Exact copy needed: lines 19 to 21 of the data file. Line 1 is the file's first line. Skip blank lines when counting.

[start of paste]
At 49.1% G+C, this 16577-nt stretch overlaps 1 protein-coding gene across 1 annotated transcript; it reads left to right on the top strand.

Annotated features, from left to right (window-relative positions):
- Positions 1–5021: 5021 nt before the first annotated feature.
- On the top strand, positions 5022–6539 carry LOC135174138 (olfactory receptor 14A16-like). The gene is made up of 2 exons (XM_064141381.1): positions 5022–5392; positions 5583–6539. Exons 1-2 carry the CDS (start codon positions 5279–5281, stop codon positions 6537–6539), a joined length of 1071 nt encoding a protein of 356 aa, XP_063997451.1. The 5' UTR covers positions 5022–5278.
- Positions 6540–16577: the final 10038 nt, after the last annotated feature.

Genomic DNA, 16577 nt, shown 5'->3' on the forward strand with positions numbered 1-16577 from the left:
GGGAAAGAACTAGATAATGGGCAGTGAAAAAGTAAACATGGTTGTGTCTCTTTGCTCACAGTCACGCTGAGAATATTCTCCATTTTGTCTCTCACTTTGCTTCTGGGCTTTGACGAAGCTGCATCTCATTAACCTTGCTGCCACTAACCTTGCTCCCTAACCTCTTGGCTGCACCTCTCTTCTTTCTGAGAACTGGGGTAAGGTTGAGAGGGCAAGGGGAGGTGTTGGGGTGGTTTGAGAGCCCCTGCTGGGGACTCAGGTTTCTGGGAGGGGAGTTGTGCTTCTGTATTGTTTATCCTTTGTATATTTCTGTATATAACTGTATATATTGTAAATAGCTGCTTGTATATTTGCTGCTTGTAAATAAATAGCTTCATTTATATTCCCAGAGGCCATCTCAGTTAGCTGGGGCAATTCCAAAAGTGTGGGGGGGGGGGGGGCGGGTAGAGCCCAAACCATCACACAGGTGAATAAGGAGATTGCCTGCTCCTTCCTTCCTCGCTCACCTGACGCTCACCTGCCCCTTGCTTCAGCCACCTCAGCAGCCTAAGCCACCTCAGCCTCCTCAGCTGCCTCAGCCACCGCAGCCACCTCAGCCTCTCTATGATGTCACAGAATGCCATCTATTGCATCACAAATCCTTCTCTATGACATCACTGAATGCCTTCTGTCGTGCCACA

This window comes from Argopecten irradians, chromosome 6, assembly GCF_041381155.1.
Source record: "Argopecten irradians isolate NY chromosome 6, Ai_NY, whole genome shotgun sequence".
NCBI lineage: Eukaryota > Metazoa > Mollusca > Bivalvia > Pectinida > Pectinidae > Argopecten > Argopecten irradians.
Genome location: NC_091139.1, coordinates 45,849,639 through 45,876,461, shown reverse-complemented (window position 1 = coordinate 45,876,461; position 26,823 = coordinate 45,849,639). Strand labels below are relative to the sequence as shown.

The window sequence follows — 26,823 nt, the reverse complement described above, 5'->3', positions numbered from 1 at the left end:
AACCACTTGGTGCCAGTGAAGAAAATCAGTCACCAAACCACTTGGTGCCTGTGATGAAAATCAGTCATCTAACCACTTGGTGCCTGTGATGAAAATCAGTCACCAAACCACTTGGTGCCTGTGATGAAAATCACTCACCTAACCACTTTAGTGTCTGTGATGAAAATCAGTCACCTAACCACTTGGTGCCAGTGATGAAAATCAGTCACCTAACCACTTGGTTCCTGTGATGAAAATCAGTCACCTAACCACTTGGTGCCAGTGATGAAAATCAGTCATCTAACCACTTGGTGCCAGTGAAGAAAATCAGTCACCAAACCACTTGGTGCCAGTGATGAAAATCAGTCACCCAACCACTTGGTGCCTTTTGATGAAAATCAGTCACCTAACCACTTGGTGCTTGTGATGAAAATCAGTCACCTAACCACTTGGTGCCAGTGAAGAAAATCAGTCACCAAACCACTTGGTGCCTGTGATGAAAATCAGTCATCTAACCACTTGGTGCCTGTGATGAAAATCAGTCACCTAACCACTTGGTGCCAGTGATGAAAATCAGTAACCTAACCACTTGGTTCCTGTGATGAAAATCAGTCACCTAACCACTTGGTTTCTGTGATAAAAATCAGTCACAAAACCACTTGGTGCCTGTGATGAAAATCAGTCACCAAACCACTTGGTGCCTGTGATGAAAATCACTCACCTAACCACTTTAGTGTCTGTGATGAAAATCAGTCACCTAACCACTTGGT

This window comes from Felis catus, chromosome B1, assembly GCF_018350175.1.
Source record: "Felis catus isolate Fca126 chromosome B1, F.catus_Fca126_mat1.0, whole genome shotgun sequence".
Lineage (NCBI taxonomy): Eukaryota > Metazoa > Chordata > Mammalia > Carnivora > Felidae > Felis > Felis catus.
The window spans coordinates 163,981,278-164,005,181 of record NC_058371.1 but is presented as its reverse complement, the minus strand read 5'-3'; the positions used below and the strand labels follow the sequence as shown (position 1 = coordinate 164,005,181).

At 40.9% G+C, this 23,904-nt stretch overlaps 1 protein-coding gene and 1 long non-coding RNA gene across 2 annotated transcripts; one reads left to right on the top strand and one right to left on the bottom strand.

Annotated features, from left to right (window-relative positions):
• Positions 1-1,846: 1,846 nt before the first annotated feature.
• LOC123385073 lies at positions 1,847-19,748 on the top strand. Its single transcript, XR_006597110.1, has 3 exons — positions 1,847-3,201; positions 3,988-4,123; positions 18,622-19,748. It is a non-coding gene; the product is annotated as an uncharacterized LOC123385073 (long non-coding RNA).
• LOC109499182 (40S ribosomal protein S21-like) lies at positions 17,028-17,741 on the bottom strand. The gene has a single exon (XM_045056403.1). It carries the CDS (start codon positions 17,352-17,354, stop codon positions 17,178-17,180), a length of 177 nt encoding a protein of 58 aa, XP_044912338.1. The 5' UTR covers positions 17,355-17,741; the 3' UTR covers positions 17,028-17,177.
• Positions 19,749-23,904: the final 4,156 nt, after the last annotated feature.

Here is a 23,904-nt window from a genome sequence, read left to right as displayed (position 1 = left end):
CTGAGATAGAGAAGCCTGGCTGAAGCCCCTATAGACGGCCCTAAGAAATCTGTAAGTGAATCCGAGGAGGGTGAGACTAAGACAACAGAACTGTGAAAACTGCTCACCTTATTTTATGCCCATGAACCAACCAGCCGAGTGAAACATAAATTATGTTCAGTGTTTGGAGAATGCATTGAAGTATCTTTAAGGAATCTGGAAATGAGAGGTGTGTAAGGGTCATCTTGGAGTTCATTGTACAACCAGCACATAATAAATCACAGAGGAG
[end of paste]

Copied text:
Annotated features, from left to right (window-relative positions):
• Positions 1-1,846: 1,846 nt before the first annotated feature.
• LOC123385073 lies at positions 1,847-19,748 on the top strand. Its single transcript, XR_006597110.1, has 3 exons — positions 1,847-3,201; positions 3,988-4,123; positions 18,622-19,748. It is a non-coding gene; the product is annotated as an uncharacterized LOC123385073 (long non-coding RNA).